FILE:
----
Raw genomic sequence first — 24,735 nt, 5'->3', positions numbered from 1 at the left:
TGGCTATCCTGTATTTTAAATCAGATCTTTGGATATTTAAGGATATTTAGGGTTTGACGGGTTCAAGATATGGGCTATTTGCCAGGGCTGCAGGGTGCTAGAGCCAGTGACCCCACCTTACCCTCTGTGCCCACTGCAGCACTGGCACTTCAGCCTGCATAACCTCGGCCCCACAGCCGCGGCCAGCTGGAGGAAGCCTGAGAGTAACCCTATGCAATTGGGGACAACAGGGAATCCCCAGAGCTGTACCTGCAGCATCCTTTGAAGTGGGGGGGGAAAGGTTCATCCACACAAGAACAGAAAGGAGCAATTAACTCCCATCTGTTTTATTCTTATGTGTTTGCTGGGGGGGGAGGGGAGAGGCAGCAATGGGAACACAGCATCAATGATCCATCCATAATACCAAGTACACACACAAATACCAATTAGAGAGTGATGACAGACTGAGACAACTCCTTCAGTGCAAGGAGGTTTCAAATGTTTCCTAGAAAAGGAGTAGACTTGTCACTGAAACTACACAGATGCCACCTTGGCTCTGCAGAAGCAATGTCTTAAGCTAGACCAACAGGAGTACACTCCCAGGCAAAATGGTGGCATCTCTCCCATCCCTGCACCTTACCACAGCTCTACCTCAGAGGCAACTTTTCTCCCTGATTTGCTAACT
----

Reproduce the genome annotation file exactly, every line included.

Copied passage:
Raw genomic sequence first — 24,735 nt, 5'->3', positions numbered from 1 at the left:
TGGCTATCCTGTATTTTAAATCAGATCTTTGGATATTTAAGGATATTTAGGGTTTGACGGGTTCAAGATATGGGCTATTTGCCAGGGCTGCAGGGTGCTAGAGCCAGTGACCCCACCTTACCCTCTGTGCCCACTGCAGCACTGGCACTTCAGCCTGCATAACCTCGGCCCCACAGCCGCGGCCAGCTGGAGGAAGCCTGAGAGTAACCCTATGCAATTGGGGACAACAGGGAATCCCCAGAGCTGTACCTGCAGCATCCTTTGAAGTGGGGGGGGAAAGGTTCATCCACACAAGAACAGAAAGGAGCAATTAACTCCCATCTGTTTTATTCTTATGTGTTTGCTGGGGGGGGAGGGGAGAGGCAGCAATGGGAACACAGCATCAATGATCCATCCATAATACCAAGTACACACACAAATACCAATTAGAGAGTGATGACAGACTGAGACAACTCCTTCAGTGCAAGGAGGTTTCAAATGTTTCCTAGAAAAGGAGTAGACTTGTCACTGAAACTACACAGATGCCACCTTGGCTCTGCAGAAGCAATGTCTTAAGCTAGACCAACAGGAGTACACTCCCAGGCAAAATGGTGGCATCTCTCCCATCCCTGCACCTTACCACAGCTCTACCTCAGAGGCAACTTTTCTCCCTGATTTGCTAACT